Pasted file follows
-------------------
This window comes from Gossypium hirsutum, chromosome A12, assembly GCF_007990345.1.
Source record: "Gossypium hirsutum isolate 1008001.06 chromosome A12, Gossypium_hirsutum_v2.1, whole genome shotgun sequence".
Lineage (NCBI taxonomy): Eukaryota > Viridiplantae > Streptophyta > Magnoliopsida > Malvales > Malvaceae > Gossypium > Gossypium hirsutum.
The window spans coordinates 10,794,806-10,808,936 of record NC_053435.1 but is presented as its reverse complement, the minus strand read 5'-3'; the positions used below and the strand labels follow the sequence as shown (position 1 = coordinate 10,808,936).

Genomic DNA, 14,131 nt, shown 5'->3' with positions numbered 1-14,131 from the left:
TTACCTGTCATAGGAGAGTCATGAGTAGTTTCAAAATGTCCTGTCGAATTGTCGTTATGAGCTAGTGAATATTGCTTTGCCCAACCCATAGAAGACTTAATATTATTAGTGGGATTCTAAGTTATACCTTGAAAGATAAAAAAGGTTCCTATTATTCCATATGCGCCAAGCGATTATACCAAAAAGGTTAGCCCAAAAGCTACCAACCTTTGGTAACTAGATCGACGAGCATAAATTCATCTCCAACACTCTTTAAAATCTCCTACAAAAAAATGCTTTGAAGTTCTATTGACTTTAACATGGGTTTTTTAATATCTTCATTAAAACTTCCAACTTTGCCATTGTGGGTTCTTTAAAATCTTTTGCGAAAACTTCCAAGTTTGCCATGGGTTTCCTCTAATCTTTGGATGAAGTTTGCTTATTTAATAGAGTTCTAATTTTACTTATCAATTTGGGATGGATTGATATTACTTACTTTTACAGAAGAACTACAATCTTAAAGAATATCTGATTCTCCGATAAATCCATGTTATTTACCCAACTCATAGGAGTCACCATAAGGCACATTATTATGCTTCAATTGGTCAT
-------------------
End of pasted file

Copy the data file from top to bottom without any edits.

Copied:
This window comes from Gossypium hirsutum, chromosome A12, assembly GCF_007990345.1.
Source record: "Gossypium hirsutum isolate 1008001.06 chromosome A12, Gossypium_hirsutum_v2.1, whole genome shotgun sequence".
Lineage (NCBI taxonomy): Eukaryota > Viridiplantae > Streptophyta > Magnoliopsida > Malvales > Malvaceae > Gossypium > Gossypium hirsutum.
The window spans coordinates 10,794,806-10,808,936 of record NC_053435.1 but is presented as its reverse complement, the minus strand read 5'-3'; the positions used below and the strand labels follow the sequence as shown (position 1 = coordinate 10,808,936).

Genomic DNA, 14,131 nt, shown 5'->3' with positions numbered 1-14,131 from the left:
TTACCTGTCATAGGAGAGTCATGAGTAGTTTCAAAATGTCCTGTCGAATTGTCGTTATGAGCTAGTGAATATTGCTTTGCCCAACCCATAGAAGACTTAATATTATTAGTGGGATTCTAAGTTATACCTTGAAAGATAAAAAAGGTTCCTATTATTCCATATGCGCCAAGCGATTATACCAAAAAGGTTAGCCCAAAAGCTACCAACCTTTGGTAACTAGATCGACGAGCATAAATTCATCTCCAACACTCTTTAAAATCTCCTACAAAAAAATGCTTTGAAGTTCTATTGACTTTAACATGGGTTTTTTAATATCTTCATTAAAACTTCCAACTTTGCCATTGTGGGTTCTTTAAAATCTTTTGCGAAAACTTCCAAGTTTGCCATGGGTTTCCTCTAATCTTTGGATGAAGTTTGCTTATTTAATAGAGTTCTAATTTTACTTATCAATTTGGGATGGATTGATATTACTTACTTTTACAGAAGAACTACAATCTTAAAGAATATCTGATTCTCCGATAAATCCATGTTATTTACCCAACTCATAGGAGTCACCATAAGGCACATTATTATGCTTCAATTGGTCAT